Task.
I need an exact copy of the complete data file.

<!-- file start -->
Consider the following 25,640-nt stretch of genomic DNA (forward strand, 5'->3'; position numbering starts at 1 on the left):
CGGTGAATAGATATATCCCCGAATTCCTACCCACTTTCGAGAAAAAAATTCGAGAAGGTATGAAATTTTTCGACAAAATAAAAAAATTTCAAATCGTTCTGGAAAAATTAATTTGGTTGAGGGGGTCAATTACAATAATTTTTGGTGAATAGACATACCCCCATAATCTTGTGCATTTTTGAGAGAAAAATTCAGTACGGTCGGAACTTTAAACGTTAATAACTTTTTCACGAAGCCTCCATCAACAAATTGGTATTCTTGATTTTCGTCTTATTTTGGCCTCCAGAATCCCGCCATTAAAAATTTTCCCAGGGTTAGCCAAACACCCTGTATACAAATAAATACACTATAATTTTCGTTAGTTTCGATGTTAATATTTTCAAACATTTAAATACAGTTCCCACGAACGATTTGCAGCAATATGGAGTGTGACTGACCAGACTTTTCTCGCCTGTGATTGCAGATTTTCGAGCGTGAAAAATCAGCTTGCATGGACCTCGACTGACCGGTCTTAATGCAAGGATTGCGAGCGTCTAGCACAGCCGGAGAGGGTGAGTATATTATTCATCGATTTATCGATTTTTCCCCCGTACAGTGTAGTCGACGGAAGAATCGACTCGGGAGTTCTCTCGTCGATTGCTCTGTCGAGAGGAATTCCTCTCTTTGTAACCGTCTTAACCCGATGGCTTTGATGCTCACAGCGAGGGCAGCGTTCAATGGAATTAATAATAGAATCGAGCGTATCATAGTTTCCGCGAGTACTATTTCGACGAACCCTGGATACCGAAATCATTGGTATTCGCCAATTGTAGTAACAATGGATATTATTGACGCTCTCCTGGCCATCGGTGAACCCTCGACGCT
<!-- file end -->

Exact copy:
Consider the following 25,640-nt stretch of genomic DNA (forward strand, 5'->3'; position numbering starts at 1 on the left):
CGGTGAATAGATATATCCCCGAATTCCTACCCACTTTCGAGAAAAAAATTCGAGAAGGTATGAAATTTTTCGACAAAATAAAAAAATTTCAAATCGTTCTGGAAAAATTAATTTGGTTGAGGGGGTCAATTACAATAATTTTTGGTGAATAGACATACCCCCATAATCTTGTGCATTTTTGAGAGAAAAATTCAGTACGGTCGGAACTTTAAACGTTAATAACTTTTTCACGAAGCCTCCATCAACAAATTGGTATTCTTGATTTTCGTCTTATTTTGGCCTCCAGAATCCCGCCATTAAAAATTTTCCCAGGGTTAGCCAAACACCCTGTATACAAATAAATACACTATAATTTTCGTTAGTTTCGATGTTAATATTTTCAAACATTTAAATACAGTTCCCACGAACGATTTGCAGCAATATGGAGTGTGACTGACCAGACTTTTCTCGCCTGTGATTGCAGATTTTCGAGCGTGAAAAATCAGCTTGCATGGACCTCGACTGACCGGTCTTAATGCAAGGATTGCGAGCGTCTAGCACAGCCGGAGAGGGTGAGTATATTATTCATCGATTTATCGATTTTTCCCCCGTACAGTGTAGTCGACGGAAGAATCGACTCGGGAGTTCTCTCGTCGATTGCTCTGTCGAGAGGAATTCCTCTCTTTGTAACCGTCTTAACCCGATGGCTTTGATGCTCACAGCGAGGGCAGCGTTCAATGGAATTAATAATAGAATCGAGCGTATCATAGTTTCCGCGAGTACTATTTCGACGAACCCTGGATACCGAAATCATTGGTATTCGCCAATTGTAGTAACAATGGATATTATTGACGCTCTCCTGGCCATCGGTGAACCCTCGACGCT